It’s been announced that Beckford’s Tower in Bath has been put on the Historic England at-risk register, with a fundraising appeal launched to support its repair and future development.
The Beckford Tower Trust and its sole trustee, Bath Preservation Trust, have prepared a £3m programme of works to and activities around the Grade 1-listed Beckford’s Tower and are currently awaiting the result of a bid to the National Lottery Heritage Fund (NLHF).
The 120-foot neo-classical Tower was originally a retreat for the wealthy and eccentric writer and collector William Beckford (1760-1844) when he retired to Bath following exile abroad and the sale of his former home, Fonthill Abbey.
The work of Henry Edmund Goodridge, it is regarded as one of the most important architectural designs of the 1820s and is an integral part of Bath’s historic landscape.
Together with the museum housed in the rooms at its base, it is an important educational and community focus.
The Tower also contains a self-catering holiday apartment, managed by historic buildings charity the Landmark Trust.
The Tower’s prominent position on an exposed escarpment outside Bath makes it particularly vulnerable to increasingly extreme weather conditions.
Despite regular maintenance, the weather and the timber construction of the Tower lantern together with the fragile metal window frames have resulted in some water penetration and associated risk to the building.
It is, therefore, a matter of urgency to raise the funds to restore and repair the lantern and windows.
While this is the most urgent conservation work, the Tower Trust’s Lottery bid also contains a plan to engage with local communities and to reconnect the Tower and Museum site with its surrounding built and landscape heritage.
The proposals would open up new public spaces and improve access include William Beckford’s former garden, now Lansdown Cemetery, and paddocks within the listed landscape, which will allow public access to the currently inaccessible Grotto Tunnel.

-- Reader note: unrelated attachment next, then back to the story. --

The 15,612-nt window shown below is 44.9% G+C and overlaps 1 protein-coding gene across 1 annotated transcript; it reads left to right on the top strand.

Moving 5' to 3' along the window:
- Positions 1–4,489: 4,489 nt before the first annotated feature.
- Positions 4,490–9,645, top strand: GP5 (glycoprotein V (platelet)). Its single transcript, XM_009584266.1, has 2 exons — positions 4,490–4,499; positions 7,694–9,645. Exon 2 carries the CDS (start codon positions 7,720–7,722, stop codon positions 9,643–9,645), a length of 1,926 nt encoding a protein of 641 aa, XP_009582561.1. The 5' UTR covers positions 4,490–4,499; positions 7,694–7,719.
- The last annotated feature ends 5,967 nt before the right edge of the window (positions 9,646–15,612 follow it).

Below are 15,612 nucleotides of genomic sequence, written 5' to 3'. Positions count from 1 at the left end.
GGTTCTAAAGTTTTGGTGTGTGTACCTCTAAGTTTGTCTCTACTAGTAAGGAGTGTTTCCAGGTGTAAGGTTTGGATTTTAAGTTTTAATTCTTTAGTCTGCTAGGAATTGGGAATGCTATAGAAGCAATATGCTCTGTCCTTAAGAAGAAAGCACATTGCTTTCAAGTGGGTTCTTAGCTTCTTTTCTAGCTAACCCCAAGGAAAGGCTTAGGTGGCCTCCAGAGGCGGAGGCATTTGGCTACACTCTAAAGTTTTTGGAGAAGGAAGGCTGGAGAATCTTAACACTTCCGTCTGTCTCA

A new presentation of the Museum display rooms, backed by a significant research programme, will extend the understanding of William Beckford, his life and times and address its resonances in the present day.
John Ette of Historic England said: “Heritage at Risk architects and landscape architects visited to look at the condition of the Tower in more detail in 2018 and 2019 and we will continue to advise and support the Beckford Tower Trust.
“The successful delivery of the Trust’s planned programme will lead to the building being removed from the Heritage at Risk Register as well as helping restore key features of the pleasure grounds; providing a sustainable future for the site under the conservation management of the Trust.”
“The Tower is a precious Grade 1-listed monument which can be seen from across the city of Bath and for miles beyond,” said Caroline Kay, CEO of Bath Preservation Trust.
“We are keen to be able to do a thorough job in repairing the Tower in a way which will really endure, which will involve full scaffolding and specialist craftspeople, but this is beyond the Tower Trust’s means without external help.
“We know that many people are interested in the Tower either for the importance and beauty of its architecture or for the stories, many of them with resonances today, about the life of William Beckford, and ideally, with the Lottery’s help, we will be able to expand the scope of the project to include the involvement of many new audiences.
“Whatever happens with the Lottery, however, we must plan get on with the conservation needs and to raise as much as possible to support this programme.
“We would love to hear from anyone who would like to help us or be kept informed of progress.’